Womersleyella setacea (Hollenberg) R.E. Norris + + + Abundant, widely distributed at all levels of the infralittoral, both epilithic and epiphytic on other species. In the upper infralittoral is mixed with other filamentous algae in the turfs of shaded habitats.
Wrangelia penicillata (C. Agardh) C. Agardh + + + Lower mesolittoral and upper infralittoral; easily recognized by the whitish hairs present on the branches. Frequent, it is present mainly on the SE shore in sectors 10–14 and 16–17; observed also in sectors 22–24.
Wurdemannia miniata (Sprengel) Feldmann + Collected in 2015.
Ochrophyta
Acinetospora crinita (Carmichael) Sauvageau + In 2015 it formed mucilages that covered larger infralittoral algae.
Cladostephus hirsutus (Linnaeus) Boudouresque & M. Perret-Boudouresque + Found in the rockpool with Cystoseira and Sargassum in 2017.
Colpomenia sinuosa (Mertens ex Roth) Derbès et Solier + + + Forming more or less extended patches in the infralittoral fringe, in the harbour and in sectors around the harbour (2–3-4–5-6, 14, 21–22–23, 28–29).
Cutleria cf. multifida (J.E. Smith) Greville (sporophyte Aglaozonia) + Only one plant collected at 25/30 m depth at Sciusciaù in 2014; probably common in the deep infralittoral.
Cystoseira compressa (Esper) Gerloff & Nizamuddin + + + Associated with Ericaria amentacea; it forms patches located immediately above those of Ericaria amentacea but more restricted, both horizontally and vertically. In June 2014 it was largely blackened due to drying out caused by low tides. Several large specimens occurring in the rockpool of the sector 11, together with Sargassum vulgare and Gongolaria elegans.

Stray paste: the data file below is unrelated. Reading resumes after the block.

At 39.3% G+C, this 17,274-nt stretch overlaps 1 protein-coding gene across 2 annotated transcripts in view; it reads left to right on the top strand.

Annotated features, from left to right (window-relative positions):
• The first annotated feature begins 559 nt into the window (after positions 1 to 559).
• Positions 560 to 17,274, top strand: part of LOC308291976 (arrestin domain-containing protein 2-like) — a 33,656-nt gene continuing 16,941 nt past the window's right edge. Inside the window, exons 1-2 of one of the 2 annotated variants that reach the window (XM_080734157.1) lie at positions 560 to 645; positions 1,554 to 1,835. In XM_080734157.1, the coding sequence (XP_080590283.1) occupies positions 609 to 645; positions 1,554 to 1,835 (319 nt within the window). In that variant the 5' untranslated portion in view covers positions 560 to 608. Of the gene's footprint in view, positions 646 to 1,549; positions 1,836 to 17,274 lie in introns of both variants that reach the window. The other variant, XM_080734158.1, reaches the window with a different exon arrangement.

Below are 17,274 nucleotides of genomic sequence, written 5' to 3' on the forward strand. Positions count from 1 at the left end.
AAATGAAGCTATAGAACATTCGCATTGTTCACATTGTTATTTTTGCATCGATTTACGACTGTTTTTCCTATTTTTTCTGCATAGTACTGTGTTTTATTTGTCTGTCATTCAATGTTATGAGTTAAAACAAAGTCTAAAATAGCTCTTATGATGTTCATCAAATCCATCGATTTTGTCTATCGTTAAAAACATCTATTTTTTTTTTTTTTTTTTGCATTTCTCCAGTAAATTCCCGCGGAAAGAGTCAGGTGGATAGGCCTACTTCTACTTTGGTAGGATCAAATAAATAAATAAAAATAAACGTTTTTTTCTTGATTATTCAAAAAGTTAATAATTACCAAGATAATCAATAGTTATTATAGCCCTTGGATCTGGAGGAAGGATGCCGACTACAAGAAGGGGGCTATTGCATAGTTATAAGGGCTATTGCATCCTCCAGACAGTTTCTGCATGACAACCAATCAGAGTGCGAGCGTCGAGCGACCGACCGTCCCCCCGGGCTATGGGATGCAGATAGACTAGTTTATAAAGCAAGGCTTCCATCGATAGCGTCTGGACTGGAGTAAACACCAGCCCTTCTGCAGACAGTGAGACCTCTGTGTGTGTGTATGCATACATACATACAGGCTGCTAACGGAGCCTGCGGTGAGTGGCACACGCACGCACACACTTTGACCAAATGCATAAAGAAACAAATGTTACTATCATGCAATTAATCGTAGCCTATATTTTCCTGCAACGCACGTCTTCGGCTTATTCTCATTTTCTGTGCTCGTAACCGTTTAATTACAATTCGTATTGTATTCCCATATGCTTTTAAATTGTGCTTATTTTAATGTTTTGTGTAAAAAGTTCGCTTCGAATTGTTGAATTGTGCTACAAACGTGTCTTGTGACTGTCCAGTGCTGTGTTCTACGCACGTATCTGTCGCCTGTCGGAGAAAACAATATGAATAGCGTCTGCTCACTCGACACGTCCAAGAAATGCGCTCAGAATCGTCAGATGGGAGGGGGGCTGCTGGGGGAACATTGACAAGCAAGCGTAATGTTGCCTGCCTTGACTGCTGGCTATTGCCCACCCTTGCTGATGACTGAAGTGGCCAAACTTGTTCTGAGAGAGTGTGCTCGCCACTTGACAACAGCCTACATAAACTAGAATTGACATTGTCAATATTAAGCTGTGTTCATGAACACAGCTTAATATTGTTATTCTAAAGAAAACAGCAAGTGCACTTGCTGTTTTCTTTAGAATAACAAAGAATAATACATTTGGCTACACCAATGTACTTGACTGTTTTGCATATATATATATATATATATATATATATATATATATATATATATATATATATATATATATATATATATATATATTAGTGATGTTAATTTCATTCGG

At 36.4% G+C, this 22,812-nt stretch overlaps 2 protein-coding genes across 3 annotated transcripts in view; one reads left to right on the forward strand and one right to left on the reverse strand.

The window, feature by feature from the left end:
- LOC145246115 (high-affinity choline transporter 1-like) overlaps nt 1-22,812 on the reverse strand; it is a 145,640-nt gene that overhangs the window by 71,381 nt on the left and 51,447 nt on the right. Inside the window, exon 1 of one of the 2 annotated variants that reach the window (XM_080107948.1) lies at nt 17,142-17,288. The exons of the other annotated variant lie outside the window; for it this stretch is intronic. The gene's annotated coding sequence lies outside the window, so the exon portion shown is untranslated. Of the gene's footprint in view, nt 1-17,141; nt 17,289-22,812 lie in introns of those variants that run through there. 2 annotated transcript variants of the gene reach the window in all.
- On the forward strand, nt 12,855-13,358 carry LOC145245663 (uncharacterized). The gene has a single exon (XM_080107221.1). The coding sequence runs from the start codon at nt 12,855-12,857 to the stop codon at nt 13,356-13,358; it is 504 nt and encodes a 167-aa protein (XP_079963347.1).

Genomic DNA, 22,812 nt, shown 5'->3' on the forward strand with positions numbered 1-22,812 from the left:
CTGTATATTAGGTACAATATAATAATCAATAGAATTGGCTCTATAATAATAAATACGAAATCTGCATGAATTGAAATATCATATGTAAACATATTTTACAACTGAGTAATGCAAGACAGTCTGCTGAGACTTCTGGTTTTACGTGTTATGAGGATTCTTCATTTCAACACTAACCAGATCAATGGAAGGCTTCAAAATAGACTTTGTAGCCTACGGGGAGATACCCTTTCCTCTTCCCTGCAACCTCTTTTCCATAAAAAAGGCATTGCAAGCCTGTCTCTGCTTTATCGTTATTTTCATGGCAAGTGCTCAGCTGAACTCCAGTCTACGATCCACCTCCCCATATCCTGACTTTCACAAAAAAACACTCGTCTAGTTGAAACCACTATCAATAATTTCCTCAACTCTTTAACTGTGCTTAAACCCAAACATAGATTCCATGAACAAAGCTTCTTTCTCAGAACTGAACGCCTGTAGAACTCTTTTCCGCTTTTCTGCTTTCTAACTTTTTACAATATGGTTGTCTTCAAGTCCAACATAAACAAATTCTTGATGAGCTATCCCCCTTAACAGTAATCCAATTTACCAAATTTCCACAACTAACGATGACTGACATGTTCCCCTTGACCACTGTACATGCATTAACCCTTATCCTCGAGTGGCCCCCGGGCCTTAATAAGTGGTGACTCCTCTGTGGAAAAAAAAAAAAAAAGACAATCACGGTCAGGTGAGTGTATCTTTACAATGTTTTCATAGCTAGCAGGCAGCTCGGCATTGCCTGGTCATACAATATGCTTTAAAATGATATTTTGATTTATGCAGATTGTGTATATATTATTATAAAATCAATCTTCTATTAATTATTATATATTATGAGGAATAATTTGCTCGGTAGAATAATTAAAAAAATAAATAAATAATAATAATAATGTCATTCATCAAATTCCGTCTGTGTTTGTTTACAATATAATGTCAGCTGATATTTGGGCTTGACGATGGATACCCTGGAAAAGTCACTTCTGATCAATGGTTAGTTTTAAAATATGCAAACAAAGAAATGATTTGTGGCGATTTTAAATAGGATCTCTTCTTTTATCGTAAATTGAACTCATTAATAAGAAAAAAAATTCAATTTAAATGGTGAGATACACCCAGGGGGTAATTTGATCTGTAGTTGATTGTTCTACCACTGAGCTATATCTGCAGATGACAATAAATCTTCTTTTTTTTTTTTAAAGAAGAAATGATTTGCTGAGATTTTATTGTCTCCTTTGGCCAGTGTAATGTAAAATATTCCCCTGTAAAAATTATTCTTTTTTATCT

Dictyopteris polypodioides (A.P. De Candolle) J.V. Lamouroux + + + + Common in a sheltered and partially shaded spot in the harbour; often observed in sheltered crevices in the upper infralittoral (where it was noticed mainly in sectors 9–17). Common in the deeper infralittoral.
Dictyota dichotoma (Hudson) J.V. Lamouroux + + + Common at all levels of the infralittoral.
Dictyota dichotoma var. intricata (C. Agardh) Greville + + + Abundant, one of the commonest algae in the infralittoral. In the upper infralittoral it is more common on the NE shore than on the others (where D. fasciola, D. spiralis and T. atomaria tend to prevail). At 10–15 m in the infralittoral is the most abundant species.
Dictyota fasciola (Roth) M.A. Howe + + + Common in the upper infralittoral, mainly on the SE shore and on the southern part of the W shore (sectors 20–24).
Dictyota implexa (Desfontaines) J.V. Lamouroux + + Epiphyte on larger algae in the infralittoral; probably common.
Dictyota spiralis Montagne + + + Common in the upper infralittoral, mixed with D. fasciola and Taonia atomaria.